THE THREE ROADS
THE INVESTIGATION BEGINS!
Well, it begins to begin . . .
Chapter Eleven ended with Miles going to meet Paula. However, whatever happened is hidden from the reader for the moment. Odd for a mystery but par for the course in a thriller.
Chapter Twelve, the first chapter of Part IV, Doomsday, relates the morning after the bar fight. Taylor is eager to continue his investigation. Taylor and Miles have a strained conversation. They are each getting on each other’s nerves, though for different reasons. Taylor is understandably suspicious of Miles’ generosity. Miles has seen that Taylor’s pockets are stuffed with the newspaper clippings about Lorraine’s murder, and he is starting to question whether having contact with Taylor was a good idea after all. It’s so unfortunate that no one warned Miles to stay away from the Golden Sunset café and to avoid Taylor at all costs.
Miles convinces Taylor that his uniform is too torn and dirty to be worn and persuades Taylor to wear some clothes of his own instead. Although Taylor feels uncomfortable in Miles’ stylish clothes, he admits that the two of them are the same size and that the clothes fit him well. Several commentators have noted this as symbolic that Miles is an alter ego. Taylor took the high road, seeking credentials and respectability; Miles took the low road, living by his wits in a variety of shady ways.
The chapter ends with Miles taking Taylor’s uniform to the tailor shop. Miles’ confidence is returning and he plans to keep the deception going, although what he hopes to gain is clear neither to the reader nor to himself.
When he returns to the apartment Taylor is gone, leaving a note thanking him and saying he will be back.
Picking a Nit
There is a small confusion in the point of view in this chapter; at the start we are privy to Taylor’s thoughts and then we are getting the thoughts of Miles. It has no consequence to the narrative.
This Time We’re Really, Really Going to Investigate This Murder, I Promise!
When Taylor finally gets down to business, he is an impressive detective. As he remarks, he gets as much done in a day as the LAPD did in nine months. Taylor’s talent is a peculiarly effective combination of bribery and threats. It’s convincing even though we know he has no investigative experience. It works because we believe that Taylor wants to know so badly.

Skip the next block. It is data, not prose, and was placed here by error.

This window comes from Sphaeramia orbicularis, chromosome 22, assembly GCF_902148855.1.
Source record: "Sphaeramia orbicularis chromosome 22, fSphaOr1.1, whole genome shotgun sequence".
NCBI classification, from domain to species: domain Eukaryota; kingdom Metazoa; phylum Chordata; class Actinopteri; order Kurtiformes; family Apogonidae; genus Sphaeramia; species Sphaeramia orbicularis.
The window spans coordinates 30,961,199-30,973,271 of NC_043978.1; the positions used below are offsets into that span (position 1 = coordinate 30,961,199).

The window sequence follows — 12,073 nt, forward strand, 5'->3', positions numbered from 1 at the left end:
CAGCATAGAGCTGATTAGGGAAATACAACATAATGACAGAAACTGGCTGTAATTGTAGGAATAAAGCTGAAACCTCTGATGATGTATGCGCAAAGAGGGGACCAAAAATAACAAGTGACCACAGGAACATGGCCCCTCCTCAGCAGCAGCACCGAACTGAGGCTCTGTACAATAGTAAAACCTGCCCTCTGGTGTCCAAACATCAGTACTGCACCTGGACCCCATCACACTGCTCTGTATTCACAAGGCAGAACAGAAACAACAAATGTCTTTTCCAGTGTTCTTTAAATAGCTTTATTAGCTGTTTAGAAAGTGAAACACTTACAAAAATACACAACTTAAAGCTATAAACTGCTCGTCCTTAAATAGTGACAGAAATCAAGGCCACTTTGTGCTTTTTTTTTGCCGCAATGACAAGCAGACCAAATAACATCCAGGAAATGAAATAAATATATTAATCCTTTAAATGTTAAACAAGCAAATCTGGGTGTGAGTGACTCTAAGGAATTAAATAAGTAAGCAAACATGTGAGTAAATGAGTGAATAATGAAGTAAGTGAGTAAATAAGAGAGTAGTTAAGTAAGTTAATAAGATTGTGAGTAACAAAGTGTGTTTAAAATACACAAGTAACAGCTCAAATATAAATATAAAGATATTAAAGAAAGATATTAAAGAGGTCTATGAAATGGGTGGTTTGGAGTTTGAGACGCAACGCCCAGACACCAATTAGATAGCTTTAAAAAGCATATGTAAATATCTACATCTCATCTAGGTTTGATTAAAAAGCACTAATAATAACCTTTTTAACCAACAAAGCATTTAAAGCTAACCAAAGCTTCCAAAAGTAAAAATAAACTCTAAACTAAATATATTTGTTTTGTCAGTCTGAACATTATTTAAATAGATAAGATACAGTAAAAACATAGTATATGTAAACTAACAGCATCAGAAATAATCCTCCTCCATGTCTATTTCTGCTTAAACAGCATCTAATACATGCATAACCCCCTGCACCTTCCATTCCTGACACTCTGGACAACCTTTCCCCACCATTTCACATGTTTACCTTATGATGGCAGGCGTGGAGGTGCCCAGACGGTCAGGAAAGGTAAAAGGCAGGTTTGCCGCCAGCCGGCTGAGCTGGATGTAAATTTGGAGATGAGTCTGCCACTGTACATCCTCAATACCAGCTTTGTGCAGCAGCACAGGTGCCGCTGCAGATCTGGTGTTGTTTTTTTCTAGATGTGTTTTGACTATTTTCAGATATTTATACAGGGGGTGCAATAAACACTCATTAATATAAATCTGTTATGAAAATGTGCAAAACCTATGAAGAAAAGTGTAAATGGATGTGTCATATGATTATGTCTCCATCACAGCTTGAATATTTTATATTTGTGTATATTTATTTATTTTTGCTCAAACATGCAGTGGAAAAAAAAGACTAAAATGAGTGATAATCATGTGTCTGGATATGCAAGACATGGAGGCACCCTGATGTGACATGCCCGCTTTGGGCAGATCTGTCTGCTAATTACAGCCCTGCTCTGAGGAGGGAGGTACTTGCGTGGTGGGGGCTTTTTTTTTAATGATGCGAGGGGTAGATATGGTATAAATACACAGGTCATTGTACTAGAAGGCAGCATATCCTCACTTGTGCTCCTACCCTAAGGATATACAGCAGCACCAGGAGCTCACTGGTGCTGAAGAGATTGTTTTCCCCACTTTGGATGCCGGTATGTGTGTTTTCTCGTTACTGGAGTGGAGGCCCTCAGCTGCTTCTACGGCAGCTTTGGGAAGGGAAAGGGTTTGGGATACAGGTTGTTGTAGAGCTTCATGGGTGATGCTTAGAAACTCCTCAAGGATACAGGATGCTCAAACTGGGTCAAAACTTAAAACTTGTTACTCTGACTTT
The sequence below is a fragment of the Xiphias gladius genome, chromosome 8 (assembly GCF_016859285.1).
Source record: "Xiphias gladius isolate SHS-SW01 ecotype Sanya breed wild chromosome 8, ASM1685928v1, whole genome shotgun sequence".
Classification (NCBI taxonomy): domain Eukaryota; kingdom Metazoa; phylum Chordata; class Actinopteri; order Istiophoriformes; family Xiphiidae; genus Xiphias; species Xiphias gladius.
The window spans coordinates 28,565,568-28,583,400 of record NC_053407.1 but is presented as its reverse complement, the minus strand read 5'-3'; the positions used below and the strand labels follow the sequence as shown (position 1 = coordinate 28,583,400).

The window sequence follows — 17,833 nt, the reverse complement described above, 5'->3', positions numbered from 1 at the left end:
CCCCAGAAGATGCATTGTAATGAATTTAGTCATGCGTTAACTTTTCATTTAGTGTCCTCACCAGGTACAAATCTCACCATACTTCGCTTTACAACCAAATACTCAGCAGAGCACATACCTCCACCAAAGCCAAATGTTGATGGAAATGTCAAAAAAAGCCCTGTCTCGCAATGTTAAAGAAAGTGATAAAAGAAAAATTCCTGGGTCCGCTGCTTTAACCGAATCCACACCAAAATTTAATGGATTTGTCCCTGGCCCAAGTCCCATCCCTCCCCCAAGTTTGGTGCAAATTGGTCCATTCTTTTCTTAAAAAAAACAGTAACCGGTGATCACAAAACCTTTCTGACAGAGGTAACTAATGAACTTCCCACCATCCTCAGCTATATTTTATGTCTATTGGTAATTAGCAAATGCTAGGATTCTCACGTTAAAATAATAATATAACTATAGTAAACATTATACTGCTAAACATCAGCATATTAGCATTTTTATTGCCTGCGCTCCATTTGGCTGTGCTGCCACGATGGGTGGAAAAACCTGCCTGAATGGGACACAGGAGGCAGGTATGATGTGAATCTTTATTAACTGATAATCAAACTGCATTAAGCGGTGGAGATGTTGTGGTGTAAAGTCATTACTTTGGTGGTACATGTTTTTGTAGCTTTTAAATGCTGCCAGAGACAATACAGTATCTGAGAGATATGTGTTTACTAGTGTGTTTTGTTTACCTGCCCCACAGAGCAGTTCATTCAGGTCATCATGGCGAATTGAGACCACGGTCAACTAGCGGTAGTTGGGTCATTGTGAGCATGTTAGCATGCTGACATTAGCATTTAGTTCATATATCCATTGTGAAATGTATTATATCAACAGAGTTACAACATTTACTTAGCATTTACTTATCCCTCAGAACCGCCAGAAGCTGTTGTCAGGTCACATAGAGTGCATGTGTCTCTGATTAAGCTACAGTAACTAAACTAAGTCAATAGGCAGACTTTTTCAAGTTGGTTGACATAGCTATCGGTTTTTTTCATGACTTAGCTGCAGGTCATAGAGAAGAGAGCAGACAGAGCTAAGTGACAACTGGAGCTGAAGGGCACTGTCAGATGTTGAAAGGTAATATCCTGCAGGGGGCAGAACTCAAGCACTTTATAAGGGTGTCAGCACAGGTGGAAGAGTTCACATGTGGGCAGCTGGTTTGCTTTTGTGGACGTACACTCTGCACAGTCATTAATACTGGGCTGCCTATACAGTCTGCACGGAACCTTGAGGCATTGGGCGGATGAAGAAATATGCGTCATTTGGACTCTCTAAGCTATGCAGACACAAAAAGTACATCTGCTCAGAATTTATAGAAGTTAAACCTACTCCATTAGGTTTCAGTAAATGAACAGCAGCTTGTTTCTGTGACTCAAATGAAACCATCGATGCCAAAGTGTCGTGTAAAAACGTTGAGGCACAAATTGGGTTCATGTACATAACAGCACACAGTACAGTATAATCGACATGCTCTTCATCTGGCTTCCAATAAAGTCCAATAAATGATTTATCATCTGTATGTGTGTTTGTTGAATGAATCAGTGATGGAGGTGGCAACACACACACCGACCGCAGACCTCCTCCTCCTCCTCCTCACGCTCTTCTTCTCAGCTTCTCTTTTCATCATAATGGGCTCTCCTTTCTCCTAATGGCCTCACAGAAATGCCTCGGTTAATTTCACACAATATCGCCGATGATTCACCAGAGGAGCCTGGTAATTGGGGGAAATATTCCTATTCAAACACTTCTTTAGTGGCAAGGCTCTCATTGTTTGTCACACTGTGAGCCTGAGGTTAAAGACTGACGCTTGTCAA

- The bartender he is looking for shows up while Taylor is having breakfast at the Golden Sunset. After enough twenties change hands, the bartender gives Taylor the name of the man who left the bar with Lorraine that night, Burton Garth.
- Garth is a bar owner himself. As a married man, he is vulnerable to Taylor’s threats of blackmail. Garth admits he took Lorraine home the night of the murder but insists he never got inside. He acknowledges that Lorraine was pretty drunk. As they were going up the porch steps, a big, well-dressed man ran out of the house, pushed Lorraine aside, and hit Garth so hard that Garth requires stiches. Garth said that he fled at that point and never saw Lorraine again.
- Suspicious, Taylor drags Garth to the doctor who he claims gave him the stiches that night. The doctor confirms Garth’s story.
- Taylor goes to the house he had purchased for himself and Lorraine, which was also the scene of the murder. Lorraine’s parents are living in the house; Paula had arranged to rent it to them rather than have it sit vacant while Taylor was hospitalized.
- Lorraine’s parents are stereotypes of hillbillies; Macdonald lays on their lack of education, unsanitary habits, and general ignorance with a thick trowel. In fairness, he grants Lorraine’s mother a sense of generosity and sympathy to Taylor for his own loss.
- With all the cues, Taylor’s memory of Lorraine returns. (Thank you so much, Dr. Wright, for wasting nine months.)
- Taylor’s feelings about Lorraine mirror the story told in the bar by the warrant officer. She loved Taylor and helped him achieve, for the first time, a sexual relationship. But, to use the modern phrasing, when Taylor was away it was a nonexclusive relationship on her part. He finds that he cannot hate her for that, referring to her infidelities as “light sins.” He is angry at himself for marrying such a shallow person but he recognizes that the responsibility is his.